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The association between early neurological deterioration and whole blood purine concentration during acute stroke

Lookup NU author(s): Dr Alexander MartinORCiD, Professor Christopher PriceORCiD



This work is licensed under a Creative Commons Attribution 4.0 International License (CC BY 4.0).

Publication metadata

Author(s): Martin AJ, Dale N, Imray CE, Roffe C, Smith CJ, Tian F, Price CI

Publication type: Article

Publication status: Published

Journal: Biomarker Research

Year: 2019

Volume: 7

Issue: 7

Online publication date: 03/04/2019

Acceptance date: 27/03/2019

Date deposited: 09/04/2019

ISSN (electronic): 2050-7771

Publisher: BioMed Central


DOI: 10.1186/s40364-019-0158-y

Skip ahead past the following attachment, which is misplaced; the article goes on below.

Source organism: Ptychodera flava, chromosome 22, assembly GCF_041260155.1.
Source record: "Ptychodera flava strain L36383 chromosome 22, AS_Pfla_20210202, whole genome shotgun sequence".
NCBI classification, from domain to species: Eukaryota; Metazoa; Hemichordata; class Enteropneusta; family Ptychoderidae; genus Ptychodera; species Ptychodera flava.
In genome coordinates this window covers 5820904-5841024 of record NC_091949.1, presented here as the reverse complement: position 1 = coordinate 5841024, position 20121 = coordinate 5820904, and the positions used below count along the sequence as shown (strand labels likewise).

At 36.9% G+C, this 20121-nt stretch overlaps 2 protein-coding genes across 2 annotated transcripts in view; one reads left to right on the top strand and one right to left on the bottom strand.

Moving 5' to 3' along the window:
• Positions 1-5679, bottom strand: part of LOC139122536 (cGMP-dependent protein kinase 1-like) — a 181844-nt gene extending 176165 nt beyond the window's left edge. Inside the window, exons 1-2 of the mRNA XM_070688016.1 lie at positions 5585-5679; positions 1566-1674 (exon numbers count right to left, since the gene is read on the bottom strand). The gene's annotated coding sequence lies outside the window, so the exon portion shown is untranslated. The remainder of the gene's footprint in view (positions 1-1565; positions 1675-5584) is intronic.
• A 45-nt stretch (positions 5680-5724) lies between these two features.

Notes: Early neurological deterioration (END) is common after stroke. Prediction could identify patients requiring additional monitoring and intervention. Purines, breakdown products of adenosine triphosphate which accumulate during acute hypoxia, may reflect the subclinical presence of vulnerable tissue. We considered whether whole blood purine concentration (WBPC) measurements during acute stroke were associated with subsequent END. Methods Patients within 4.5 h of stroke onset underwent point-of-care finger-prick measurement of WBPC and blinded assessment of symptom severity using the National Institutes of Health Stroke Scale (NIHSS). END was defined as an NIHSS increase ≥2 points at 24–36 h compared to baseline. Results 15/152 (9.8%) patients experienced END with a median [IQR] NIHSS increase of 4 [2–7] points. There were no strong associations between END and baseline NIHSS, clinical stroke subtype, thrombolytic therapy, physiological characteristics or time to assay. The median [IQR] WBPC concentration (uM) was higher before the occurrence of END but without statistical significance (7.21 [4.77–10.65] versus 4.83 [3.00–9.02]; p = 0.1). Above a WBPC threshold of 6.05uM, the risk of END was significantly greater (odds ratio 3.7 (95% CI 1.1–12.4); p = 0.03). Conclusion Although the study lacked statistical power, early WBPC measurement could be a convenient biomarker for identifying acute stroke patients at risk of END, but further evaluation is required.


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